At a Glance: All the Star Market IPOs in Q1 2020
Two dozen firms raised over CNY 29 billion on the ‘Shanghai Nasdaq’ this quarter.
► Despite their relatively small size, the new stocks were trading intensively against the backdrop of a board-wide transaction volume peak in February.
► China’s recent attempts to open up its financial markets might have stirred investors’ interest in the local tech enterprises.
This article is a part of EqualOcean's 'The Star Market Overview 1Q 2020' report.
In the previous article, we presented a snapshot of the Chinese public offering market in the first quarter of 2020. This time, we zoom in on the Shanghai exchange’s tech venue – the Star Market – which has been performing better than most of its global counterparts since the beginning of this year. Twenty four companies went public on the board from January to March.
Among the newly listed stocks, the biggest clusters were, unsurprisingly, semiconductors and biotech & pharma (the two topped the list in the previous quarter as well). Three most significant IPOs in these groups were completed by CR Microelectronics (688396:SH), a chipmaking arm of China Resources, medications producer Zelgen Biopharma (688266:SH) and Bio-Thera Solutions (688177:SH), which develops anti-tumor drugs.
Nonetheless, the soundest debut was that of Xiaomi-affiliated vacuum cleaner maker Roborock (688169:SH): the Beijing-based consumer electronics company obtained CNY 4.5 billion-odd (around USD 640 million), setting its initial share price at as high as CNY 271.12 (USD 38.54) apiece. Such a big (by the local standards) IPO is a logical end for the firm’s private equity story: in China, Original Equipment Manufacturers (OEMs) can rarely be interested in capital markets until the scaling-up stage. Xiaomi itself was a prime example.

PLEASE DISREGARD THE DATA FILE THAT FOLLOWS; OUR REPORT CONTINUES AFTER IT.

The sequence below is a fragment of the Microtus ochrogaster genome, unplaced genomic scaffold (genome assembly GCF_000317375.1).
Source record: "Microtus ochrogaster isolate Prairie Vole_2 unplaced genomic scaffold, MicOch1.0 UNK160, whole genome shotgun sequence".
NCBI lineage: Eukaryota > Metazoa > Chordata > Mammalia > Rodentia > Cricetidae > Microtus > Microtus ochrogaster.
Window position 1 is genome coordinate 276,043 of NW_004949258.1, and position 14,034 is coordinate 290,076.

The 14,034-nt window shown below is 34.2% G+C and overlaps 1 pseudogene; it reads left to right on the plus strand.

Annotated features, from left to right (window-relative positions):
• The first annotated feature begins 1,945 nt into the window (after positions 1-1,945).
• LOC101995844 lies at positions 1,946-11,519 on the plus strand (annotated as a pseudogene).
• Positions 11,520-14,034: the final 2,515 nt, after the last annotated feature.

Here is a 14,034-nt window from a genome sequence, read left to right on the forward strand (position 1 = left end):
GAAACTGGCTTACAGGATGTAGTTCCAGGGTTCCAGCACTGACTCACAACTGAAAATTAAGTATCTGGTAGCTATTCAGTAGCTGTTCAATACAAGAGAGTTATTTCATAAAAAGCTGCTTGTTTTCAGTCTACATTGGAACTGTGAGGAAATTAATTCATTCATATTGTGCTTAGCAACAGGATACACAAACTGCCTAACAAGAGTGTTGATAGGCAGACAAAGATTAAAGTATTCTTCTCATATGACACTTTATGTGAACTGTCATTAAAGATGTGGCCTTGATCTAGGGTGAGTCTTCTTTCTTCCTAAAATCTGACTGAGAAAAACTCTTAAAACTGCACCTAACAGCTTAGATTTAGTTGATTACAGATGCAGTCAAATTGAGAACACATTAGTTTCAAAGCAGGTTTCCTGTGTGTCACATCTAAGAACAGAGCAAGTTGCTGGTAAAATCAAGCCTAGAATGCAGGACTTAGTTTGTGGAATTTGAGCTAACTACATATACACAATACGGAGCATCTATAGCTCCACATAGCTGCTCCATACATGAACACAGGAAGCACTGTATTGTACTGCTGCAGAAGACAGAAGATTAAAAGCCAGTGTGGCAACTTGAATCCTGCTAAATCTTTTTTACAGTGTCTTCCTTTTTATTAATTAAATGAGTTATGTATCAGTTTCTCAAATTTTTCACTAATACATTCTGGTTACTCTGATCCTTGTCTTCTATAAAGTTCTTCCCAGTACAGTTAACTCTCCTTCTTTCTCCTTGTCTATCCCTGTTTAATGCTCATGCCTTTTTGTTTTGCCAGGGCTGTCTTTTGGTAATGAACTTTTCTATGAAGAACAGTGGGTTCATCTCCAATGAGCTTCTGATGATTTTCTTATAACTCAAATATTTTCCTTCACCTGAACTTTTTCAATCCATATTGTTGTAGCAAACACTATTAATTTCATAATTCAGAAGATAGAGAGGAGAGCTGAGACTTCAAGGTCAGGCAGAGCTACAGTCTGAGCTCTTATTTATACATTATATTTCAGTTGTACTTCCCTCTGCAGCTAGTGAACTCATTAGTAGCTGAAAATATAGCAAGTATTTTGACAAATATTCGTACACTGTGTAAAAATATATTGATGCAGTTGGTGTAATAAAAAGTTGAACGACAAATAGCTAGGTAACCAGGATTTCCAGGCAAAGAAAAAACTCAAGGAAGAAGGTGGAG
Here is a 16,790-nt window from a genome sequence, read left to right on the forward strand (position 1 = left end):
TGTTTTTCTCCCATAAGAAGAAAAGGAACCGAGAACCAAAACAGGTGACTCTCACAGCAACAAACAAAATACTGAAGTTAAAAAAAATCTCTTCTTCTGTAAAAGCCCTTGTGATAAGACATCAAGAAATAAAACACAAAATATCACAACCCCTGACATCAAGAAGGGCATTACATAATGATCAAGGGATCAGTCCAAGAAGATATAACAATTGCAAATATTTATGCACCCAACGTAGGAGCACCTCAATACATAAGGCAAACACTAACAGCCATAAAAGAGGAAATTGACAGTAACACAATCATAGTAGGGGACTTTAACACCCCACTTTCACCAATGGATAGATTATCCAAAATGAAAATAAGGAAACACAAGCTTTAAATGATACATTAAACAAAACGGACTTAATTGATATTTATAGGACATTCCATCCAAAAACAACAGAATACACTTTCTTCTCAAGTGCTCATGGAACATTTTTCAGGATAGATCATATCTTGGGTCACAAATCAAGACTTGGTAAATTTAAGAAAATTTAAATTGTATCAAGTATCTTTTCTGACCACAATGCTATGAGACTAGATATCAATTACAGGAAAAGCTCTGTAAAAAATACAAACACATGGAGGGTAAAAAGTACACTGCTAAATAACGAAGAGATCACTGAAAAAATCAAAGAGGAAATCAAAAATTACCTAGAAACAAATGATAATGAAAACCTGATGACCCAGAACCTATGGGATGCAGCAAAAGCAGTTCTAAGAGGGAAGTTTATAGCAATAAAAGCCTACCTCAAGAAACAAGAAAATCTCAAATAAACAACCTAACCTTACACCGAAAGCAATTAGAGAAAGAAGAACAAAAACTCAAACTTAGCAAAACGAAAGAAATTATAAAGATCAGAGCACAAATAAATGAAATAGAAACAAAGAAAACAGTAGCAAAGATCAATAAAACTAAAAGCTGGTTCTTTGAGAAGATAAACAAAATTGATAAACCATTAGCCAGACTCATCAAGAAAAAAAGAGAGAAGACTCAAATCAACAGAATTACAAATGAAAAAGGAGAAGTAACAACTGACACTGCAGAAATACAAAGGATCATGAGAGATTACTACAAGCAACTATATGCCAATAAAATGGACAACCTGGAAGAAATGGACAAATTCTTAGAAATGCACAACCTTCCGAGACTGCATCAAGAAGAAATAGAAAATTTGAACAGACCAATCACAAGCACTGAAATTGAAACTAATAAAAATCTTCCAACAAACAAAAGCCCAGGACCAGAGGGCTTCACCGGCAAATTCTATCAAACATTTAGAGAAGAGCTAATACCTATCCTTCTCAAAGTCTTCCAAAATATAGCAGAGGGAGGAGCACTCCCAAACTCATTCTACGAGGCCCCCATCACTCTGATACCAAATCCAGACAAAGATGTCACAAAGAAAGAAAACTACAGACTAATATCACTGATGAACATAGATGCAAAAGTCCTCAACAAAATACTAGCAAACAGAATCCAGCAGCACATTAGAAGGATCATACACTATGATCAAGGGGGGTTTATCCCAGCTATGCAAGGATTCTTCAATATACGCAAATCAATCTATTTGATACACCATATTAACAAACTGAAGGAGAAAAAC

Here’s another crucial observation. These 24 companies have seemingly become the traders’ darlings. In February, the volume of transactions related to them was nearly equal to that of 70 firms that launched trading the previous year. While this can be partially explained by the increased investor interest in fresh assets, this trend was strong in March, the month when just three small IPOs happened, too.
We found that the new stocks-related craze in the first quarter coincided with a board-wide peak in terms of the trading volume (if the first month of the submarket’s lifespan is not considered). At the time, China’s financial sector was awaiting some essential shifts in the regulatory system, including the new securities law and removal of the ban on foreign-owned asset management entity registration. Perhaps this is the boldest fundamental narrative explaining the abovementioned phenomenon.
Earlier, we noted that the Star Market has been somewhat resilient to the global healthcare crisis triggered by the COVID-19 epidemic.